A description of the film’s plot simply doesn’t do justice to the unique bazaar of bizarre that The Fifth Element has to call home. The film’s 1914-set opening prologue at an archaeological site in Egypt both features the bafflingly armored lifesaver alien race the Mondoshawan and a cameo from 90s TV heartthrob Luke Perry. The President of the Federated Territories is played by former wrestler “Tiny” Lister. The futuristic New York City is an overcrowded highway of flying cars, minute apartments, and an underground city that is essentially a landfill. Spaceport-based starplanes have to be routinely torched of tribble-like parasites barnacled to the hull by pot-smoking, reggae-loving maintenance crews. Even random passers-by and citizens are played by models and have the unique physicality to prove it; absolutely everyone wears an outfit out of the wildest imagination of costume designer Jean-Paul Gaultier. Willis, the archetypal gruff man’s man, wears orange skintight tank tops and peroxide blond hair. The only souls not looking splendidly camp are the fascist military element–led by the late, great character actor Brion James as General Munro–who are naturally incompetent and ineffectual and forced into pulling Willis out of retirement when pesky aliens disrupt their plans to protect humanity.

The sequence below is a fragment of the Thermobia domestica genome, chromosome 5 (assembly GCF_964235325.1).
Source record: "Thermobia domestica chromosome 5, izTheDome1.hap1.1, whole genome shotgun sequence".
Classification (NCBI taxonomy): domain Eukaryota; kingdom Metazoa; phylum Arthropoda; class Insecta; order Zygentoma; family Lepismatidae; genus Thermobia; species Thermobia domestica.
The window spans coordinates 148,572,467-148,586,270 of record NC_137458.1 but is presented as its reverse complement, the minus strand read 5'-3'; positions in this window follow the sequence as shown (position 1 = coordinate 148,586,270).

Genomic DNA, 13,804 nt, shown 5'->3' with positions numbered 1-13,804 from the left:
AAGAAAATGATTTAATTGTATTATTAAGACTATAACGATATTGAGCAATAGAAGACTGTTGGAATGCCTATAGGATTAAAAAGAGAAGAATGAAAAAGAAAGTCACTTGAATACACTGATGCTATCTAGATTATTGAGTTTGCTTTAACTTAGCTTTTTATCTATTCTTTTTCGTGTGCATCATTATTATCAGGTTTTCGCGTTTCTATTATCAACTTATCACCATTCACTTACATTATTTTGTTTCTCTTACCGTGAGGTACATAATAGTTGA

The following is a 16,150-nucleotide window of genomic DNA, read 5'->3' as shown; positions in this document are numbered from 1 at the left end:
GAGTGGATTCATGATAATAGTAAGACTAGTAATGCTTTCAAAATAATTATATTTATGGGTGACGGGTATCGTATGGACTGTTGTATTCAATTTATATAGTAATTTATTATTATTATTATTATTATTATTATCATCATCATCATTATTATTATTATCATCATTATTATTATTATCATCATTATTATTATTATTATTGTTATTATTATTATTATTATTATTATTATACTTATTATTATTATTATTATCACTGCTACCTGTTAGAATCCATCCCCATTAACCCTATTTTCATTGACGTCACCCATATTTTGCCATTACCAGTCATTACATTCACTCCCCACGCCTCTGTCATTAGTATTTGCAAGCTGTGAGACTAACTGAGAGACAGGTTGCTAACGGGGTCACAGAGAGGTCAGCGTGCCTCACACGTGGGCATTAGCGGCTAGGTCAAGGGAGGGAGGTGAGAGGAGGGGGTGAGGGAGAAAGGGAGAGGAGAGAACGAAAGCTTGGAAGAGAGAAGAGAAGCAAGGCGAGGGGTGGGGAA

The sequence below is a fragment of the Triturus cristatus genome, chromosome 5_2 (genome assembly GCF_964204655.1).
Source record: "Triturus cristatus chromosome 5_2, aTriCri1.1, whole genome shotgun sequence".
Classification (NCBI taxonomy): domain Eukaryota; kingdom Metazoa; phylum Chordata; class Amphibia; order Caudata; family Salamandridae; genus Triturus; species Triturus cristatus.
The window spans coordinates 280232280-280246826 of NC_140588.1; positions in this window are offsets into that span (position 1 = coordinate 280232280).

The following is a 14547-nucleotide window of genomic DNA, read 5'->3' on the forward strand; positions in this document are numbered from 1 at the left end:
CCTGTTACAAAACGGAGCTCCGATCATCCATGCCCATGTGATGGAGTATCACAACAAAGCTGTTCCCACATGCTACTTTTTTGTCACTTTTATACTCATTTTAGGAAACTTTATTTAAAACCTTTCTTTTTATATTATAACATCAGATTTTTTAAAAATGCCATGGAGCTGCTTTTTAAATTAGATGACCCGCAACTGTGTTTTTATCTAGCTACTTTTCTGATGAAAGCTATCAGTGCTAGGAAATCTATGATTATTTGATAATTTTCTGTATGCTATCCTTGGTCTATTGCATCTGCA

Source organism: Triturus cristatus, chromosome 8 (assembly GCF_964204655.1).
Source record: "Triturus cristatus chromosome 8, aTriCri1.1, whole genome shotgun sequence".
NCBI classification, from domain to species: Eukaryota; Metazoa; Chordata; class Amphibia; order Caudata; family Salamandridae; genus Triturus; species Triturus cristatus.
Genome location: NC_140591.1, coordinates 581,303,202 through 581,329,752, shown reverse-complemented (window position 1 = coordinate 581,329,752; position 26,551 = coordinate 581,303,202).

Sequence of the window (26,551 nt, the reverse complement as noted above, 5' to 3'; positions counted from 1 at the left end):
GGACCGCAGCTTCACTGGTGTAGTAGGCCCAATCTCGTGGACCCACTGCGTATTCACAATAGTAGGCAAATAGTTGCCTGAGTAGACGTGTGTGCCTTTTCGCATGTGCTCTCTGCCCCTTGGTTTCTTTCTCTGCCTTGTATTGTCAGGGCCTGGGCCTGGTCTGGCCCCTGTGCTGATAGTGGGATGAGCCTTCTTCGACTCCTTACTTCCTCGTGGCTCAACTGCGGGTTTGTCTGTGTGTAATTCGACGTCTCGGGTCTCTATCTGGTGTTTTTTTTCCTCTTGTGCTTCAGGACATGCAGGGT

The Fifth Element is a complete shambles, a mess of a film, one that meshes crazed, near nightmarishly colorful originality in its setting and vision with utterly derivative narrative framework. Even the original series Star Trek can’t hold its own against the garish decadence of Besson’s vision of the future or the hokiness of its premise and execution. Throwaway scenes of utter irrelevance are studded throughout, baffling subplots threaten to derail the overall story, and time is spent on single-beat jokes in missteps reminiscent of a hack stand-up comedian. Having not been made in the first place, The Fifth Element should be a galaxy-class disaster, an utterly unrestrained and unapologetic flop and bane of cinephiles. But it isn’t. Not even close. Besson’s sheer enthusiasm somehow manages to make these glaring flaws not just acceptable, but positively charming. The mutated husk of excess ends up coming out as a seductive, charming and intoxicating force for good. And it is just so much fun.